These real problems arise when the previously mentioned I-can’t-deal-with-this-right nows become I’ll-deal-with-it-tomorrows and, finally, I-don’t-even-remember-what-I-was-butthurt-abouts. The latter feels good, but it’s never that accurate presentation of how you feel. Just never. But, for one reason or another, we succumb to the pretentious “I’m fine” and reluctantly move on. How fucking irresponsible are we that “moving on” is a cultural standard? If a problem is settled, fine, yes, move on. But most of them simply aren’t. And won’t be. And instead “settle” in your psyche, vomiting up choler-filled wrath balls like some twisted piranha plant from Mario Bros. whose only goal is to prevent you from escaping down the pipe of emotional lucidity.
When you finally admit that your feelings are the emotional equivalent of Chipotle Barbacoa beef* is when you can get rid of all the mope. And this is where writing gets up to bat. Before that moment, it’s just been sitting in the, well, dugout I guess, biding its time as an eleventh hour pinch-hitter (is that a thing?). It climbs out, knocks the dirt off of its, um, cleats? And then, it…. I really don’t get sports metaphors that aren’t spouted with a southern twang by Coach Eric Taylor to The East Dillon Lions.
What I do get is table-top. And what I can do is write one mean table-top campaign for willing players. Furthermore, what I ultimately understand is the risky venture of pouring your heart and mind into a character-driven narrative affected by other, real people. Chances approach infinity that you will divulge much of what’s affecting you through constructing the story. I’d be bold-face lying to James, Taylor, John, and JJ if I said I created the story from my fanciful (and perhaps cruelly ironic) imagination only. Just check out the mother issues, world-altering death, and gutting loss that pervades the campaign. Does it fit the narrative? Check. Is it slightly autobiographical? Yep.
Because I stopped feeling sorry for myself and wrote it out.
I’m a lucky DM though. I have four players who handle the story as a story that’s not complete until the final hour of the fourth 12-hour season finale comes to a close*. And that’s a long, long way away. Miles to go before we sleep, etc. And three of the four players are rooks that have barely tapped dice to top before. I call the whole venture “risky” because some unexpected, and unrelated, chaotic moment in-game is going to wake you the fuck up. And it’s going to suck. And it’s going to hurt. And it’s going to cause catharsis. Because, no matter how good of a liar, how good of a pretender you claim to be, the real world is an indifferent DM who forces you to roll percentiles and call “high” or “low” when you just want to roll a straight d20 and add the relevant modifier.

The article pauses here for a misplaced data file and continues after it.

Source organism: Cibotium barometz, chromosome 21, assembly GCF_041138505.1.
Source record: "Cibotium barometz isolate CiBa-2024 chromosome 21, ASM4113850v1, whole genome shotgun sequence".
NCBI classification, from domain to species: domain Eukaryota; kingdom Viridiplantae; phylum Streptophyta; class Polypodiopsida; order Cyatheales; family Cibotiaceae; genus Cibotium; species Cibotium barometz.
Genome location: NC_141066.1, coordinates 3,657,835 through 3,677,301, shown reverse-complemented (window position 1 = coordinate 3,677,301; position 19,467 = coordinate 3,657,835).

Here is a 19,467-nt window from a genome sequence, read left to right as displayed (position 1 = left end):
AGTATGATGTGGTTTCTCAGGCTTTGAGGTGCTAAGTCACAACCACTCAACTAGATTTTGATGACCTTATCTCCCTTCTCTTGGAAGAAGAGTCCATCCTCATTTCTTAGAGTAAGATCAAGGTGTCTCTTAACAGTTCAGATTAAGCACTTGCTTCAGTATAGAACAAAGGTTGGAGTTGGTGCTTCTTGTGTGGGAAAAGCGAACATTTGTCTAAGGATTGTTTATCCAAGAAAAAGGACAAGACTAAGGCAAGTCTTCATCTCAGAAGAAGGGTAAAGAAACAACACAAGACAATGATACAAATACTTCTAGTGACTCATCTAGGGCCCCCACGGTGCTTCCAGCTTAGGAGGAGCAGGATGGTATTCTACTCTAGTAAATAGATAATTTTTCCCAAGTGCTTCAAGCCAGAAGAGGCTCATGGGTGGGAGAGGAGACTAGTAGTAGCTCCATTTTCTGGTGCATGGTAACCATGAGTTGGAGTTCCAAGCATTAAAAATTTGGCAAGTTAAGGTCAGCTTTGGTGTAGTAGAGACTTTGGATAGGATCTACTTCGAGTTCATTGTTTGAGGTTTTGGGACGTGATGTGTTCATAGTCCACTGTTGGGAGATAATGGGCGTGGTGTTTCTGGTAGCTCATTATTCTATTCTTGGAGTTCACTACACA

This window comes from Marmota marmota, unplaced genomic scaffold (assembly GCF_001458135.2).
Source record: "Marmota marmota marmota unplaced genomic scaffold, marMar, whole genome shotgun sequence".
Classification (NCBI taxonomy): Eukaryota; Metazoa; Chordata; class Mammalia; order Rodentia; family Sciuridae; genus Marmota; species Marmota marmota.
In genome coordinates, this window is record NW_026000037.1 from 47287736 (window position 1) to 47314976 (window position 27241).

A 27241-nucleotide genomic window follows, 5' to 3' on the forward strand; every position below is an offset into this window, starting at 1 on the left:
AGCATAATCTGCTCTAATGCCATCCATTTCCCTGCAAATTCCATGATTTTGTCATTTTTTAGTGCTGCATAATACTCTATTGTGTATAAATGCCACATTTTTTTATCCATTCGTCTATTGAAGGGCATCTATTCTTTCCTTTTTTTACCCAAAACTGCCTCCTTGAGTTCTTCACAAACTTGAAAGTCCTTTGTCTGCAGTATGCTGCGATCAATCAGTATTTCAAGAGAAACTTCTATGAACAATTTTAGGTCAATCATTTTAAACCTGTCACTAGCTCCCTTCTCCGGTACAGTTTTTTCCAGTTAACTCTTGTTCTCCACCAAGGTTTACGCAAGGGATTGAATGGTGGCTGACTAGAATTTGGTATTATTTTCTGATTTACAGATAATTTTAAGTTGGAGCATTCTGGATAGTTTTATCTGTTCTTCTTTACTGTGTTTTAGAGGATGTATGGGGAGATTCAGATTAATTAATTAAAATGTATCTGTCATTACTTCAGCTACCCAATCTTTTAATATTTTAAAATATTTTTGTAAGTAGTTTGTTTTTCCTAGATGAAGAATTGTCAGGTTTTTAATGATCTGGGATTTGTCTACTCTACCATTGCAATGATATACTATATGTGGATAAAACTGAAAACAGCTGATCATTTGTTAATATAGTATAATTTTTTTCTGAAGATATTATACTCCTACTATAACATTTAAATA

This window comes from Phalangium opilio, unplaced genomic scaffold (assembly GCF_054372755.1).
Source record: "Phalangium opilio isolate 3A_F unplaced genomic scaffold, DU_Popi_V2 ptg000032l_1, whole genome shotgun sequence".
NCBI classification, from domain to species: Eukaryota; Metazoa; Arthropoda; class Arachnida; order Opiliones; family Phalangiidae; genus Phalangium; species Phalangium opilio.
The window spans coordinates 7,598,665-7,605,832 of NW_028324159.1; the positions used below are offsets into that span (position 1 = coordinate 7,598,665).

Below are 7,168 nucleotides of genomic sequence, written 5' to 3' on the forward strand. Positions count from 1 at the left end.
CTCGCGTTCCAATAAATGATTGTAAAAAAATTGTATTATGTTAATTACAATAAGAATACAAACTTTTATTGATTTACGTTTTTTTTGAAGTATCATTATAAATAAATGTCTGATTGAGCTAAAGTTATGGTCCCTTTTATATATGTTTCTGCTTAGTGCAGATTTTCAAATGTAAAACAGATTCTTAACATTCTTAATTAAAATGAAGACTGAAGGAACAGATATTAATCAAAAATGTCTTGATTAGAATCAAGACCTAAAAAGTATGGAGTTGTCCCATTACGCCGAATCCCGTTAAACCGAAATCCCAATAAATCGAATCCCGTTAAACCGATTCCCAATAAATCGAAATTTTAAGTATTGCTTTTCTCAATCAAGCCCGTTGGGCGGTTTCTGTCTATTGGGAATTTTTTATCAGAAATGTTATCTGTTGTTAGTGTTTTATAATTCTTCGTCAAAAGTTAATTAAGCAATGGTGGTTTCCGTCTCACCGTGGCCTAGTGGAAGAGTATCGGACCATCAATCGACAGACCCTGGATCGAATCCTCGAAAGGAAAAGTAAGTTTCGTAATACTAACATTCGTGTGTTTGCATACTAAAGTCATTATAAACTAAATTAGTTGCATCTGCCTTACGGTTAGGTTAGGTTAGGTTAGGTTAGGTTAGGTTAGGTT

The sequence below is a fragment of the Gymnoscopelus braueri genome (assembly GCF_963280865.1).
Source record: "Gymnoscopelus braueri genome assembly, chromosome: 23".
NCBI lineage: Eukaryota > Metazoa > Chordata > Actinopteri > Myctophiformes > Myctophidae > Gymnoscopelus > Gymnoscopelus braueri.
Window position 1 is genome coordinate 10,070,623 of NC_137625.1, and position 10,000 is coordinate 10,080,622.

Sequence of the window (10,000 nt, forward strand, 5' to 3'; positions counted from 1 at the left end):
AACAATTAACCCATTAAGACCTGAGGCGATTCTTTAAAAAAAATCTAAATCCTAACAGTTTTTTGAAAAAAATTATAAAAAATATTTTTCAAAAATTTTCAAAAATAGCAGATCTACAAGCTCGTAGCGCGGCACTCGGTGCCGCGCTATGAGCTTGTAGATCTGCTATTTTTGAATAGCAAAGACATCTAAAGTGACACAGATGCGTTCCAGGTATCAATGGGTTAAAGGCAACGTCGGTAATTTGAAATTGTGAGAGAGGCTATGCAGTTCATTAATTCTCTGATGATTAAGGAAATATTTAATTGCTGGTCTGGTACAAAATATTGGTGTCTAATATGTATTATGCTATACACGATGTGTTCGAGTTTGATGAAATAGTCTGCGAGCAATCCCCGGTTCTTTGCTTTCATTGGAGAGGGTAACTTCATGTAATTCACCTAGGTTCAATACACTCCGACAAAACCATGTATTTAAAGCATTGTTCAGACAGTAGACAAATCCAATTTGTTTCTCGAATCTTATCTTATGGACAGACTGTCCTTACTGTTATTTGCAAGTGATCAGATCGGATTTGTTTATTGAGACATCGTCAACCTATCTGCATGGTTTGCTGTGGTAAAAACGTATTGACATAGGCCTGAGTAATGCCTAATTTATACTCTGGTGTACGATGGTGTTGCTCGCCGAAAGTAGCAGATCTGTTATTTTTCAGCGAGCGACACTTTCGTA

Now. Enough of that; let’s get back to our regularly scheduled programming. I have a new campaign to tell all of you about.
*+3 Feelings Class shield: This item prevents you from emoting to Stephenie Meyer or Nicholas Sparks but still allows you to weep like a formula-starved infant while watching “Friday Night Lights.” It’s Texas, football, and kids in wheelchairs. I’m not a monster.
*long, hard existence: Unless it’s an intelligent item, and the souls inside belong to Bob Ross, Jim Henson, and Flo, the Progressive Auto Insurance lady. Because then you feel great about yourself and save money on your car insurance. Which, really, when you think about it, makes absolutely no sense and is a dumb, dumb metaphor. Hence the end-note. Also, that’s what she said.
*Sick pets is one of them: While we’re on the subject of pets and pathos, fuck you, Sarah McLachlan for making me feel things. Fuck. You.
*Chipotle Barbacoa beef: You know: shredded, festering in its own juices, and delicious to others.
*season finale comes to a close: We play for four hours, once a week. However, at the end of a major story arc (I have four planned), we get together for a half-day (literally, 12 hours) marathon of intense RP. Consequently, our blood sugars and calorie counts rival those of a glutton demon hell-bent on tasting every Gusher in existence. It gets sugary, caffeinated, and alcoholic.